Walden Lam is the co-founder and CEO of unspun, whose mission is to reduce global human carbon emissions by 1%. To get there, unspun is focused on zero-waste production and circular reuse for clothing. In their aim to remake the fashion industry, unspun had to remake how clothes are made. They started with digital fit jeans, and then created VEGA, a 3D weaving technology that changes how clothes are made to reduce waste, increase efficiency, and make clothes easier to recycle back into raw materials. unspun is also a certified B corp.
Prior to founding unspun, Walden led growth strategies at Lululemon, worked with innovative companies at IDEO, and invested in early-stage ventures.
I learned about unspun through Unreasonable Ventures, and in full transparency, I was so impressed with the change they’re trying to create in the retail industry that my husband and I became investors in the company.
In this episode we discuss:
✅ How a truly ambitious goal can require a foundation of collaboration
✅ The waste problem at the heart of the global fashion industry
✅ What retail can learn from the local food movement
3 episode takeaways (listen to the full episode for a lot more gems!):
1️⃣ As the unspun website says, “It’s a simple enough idea. Start with thousands of individual yarns, and directly weave them into seamless 3D textiles. Think 3D knitting… but 10X faster and 5X cheaper. By skipping entire steps in the conventional cut-and-sew process, Vega™ opens the door to an entirely new world of on-shore and on-demand production for woven apparel.”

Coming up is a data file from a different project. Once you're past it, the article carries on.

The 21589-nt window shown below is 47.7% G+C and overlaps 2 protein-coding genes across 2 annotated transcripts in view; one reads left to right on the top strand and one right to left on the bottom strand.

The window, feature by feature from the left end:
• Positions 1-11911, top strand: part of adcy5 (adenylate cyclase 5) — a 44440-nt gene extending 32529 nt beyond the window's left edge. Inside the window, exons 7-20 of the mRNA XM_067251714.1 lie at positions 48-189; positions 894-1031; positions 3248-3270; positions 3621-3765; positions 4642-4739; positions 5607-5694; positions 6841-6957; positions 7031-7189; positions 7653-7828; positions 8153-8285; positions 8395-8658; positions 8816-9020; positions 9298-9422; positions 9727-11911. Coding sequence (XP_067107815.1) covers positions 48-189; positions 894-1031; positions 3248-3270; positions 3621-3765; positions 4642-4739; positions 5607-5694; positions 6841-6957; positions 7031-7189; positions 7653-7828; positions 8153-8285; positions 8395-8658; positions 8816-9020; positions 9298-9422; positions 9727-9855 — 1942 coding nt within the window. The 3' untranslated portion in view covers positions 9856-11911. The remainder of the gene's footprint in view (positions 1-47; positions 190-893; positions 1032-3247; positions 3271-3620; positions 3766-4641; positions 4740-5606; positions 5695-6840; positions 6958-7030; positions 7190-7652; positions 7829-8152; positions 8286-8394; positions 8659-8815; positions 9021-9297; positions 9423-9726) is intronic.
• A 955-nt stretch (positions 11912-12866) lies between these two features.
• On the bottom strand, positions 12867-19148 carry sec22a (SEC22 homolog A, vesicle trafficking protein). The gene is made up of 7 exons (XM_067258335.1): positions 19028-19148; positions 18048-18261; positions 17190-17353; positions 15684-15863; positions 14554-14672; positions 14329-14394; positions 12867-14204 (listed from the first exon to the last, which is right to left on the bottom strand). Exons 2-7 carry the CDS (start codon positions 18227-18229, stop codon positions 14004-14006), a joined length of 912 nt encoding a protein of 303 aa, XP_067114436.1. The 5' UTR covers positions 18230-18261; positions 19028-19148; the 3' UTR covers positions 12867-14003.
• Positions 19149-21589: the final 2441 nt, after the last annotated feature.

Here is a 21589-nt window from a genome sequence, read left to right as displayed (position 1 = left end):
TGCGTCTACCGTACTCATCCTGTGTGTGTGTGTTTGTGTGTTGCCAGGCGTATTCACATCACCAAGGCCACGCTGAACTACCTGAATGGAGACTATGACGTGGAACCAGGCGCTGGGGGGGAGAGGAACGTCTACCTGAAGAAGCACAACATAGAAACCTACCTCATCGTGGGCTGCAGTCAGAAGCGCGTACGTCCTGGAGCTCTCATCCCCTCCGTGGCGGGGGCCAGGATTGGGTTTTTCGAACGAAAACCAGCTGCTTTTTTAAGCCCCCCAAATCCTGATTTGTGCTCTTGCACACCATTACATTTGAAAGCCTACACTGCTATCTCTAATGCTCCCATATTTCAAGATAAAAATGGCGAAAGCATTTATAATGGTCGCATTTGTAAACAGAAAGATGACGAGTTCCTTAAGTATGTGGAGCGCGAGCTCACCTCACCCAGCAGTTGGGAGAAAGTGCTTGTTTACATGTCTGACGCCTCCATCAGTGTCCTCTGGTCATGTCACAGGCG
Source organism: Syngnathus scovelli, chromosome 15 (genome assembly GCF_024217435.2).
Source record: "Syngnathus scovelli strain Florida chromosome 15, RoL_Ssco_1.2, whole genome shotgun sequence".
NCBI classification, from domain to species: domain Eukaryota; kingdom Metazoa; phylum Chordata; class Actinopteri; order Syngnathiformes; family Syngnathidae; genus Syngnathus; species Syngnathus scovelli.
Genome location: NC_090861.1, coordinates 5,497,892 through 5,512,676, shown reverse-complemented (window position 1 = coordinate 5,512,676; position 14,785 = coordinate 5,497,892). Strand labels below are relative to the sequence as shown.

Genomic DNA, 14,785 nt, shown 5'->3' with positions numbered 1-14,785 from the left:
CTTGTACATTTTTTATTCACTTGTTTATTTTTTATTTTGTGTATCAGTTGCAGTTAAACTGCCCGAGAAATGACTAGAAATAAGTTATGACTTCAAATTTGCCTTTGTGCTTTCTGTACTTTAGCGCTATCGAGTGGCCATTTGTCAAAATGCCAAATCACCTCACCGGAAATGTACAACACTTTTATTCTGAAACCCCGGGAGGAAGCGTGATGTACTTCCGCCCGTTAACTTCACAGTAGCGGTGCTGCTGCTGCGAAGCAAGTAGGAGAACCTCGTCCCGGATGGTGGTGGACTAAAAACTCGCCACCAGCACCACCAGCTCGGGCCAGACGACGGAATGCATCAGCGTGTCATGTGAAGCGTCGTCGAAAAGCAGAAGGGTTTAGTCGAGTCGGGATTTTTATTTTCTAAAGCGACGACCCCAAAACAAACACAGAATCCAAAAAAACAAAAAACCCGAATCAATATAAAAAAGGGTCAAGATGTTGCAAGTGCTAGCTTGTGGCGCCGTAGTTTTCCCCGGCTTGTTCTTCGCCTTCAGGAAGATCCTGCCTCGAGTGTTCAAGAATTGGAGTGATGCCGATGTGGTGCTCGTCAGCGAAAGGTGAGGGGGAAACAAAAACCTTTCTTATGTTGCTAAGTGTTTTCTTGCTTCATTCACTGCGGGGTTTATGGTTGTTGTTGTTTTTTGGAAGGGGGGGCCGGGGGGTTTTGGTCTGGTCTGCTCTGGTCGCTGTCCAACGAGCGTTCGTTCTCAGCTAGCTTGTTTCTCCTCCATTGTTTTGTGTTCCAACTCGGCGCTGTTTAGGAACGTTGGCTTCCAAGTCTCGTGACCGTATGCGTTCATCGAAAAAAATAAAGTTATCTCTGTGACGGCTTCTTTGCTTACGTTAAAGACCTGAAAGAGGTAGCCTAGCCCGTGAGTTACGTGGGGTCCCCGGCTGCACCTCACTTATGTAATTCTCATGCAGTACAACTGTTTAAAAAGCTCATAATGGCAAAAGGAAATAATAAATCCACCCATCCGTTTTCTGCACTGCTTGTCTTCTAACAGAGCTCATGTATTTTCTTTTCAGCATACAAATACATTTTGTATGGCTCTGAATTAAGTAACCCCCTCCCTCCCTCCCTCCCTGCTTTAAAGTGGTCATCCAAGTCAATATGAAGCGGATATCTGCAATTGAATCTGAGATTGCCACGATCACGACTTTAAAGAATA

2️⃣ Oversight of a global supply chain for a single company can be very difficult because so much of the production process for a single product is outsourced to other companies. It’s not uncommon for clothing items to pass through the hands of 20 to 50 different suppliers, manufacturers, and intermediaries from the raw material stage (e.g., fabric production) to the finished product (e.g., retail distribution). When modern-day slavery or other issues show up in a company’s global supply chain, they are (and should be) held accountable. But it’s important to realize it can be difficult to monitor.
What’s unique about unspun is they take the raw material of yarn and turn it into a finished product, all under one roof. As a partner to other clothing brands, unspun’s model drastically simplifies supply chain oversight.
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3️⃣ California Governor Gavin Newsom recently signed two landmark climate-related disclosure bills into law. The bills will require large companies in the US to disclose their full value chain emissions and report on climate-related financial risks. These laws would introduce the first major mandatory climate-related reporting obligations for many US companies and go beyond proposed SEC rules, including both public and private companies.
This increased visibility into scope 3 emissions will change the conversation around global supply chains, giving a huge benefit to companies like unspun that have figured out how to bring manufacturing closer to the end consumer.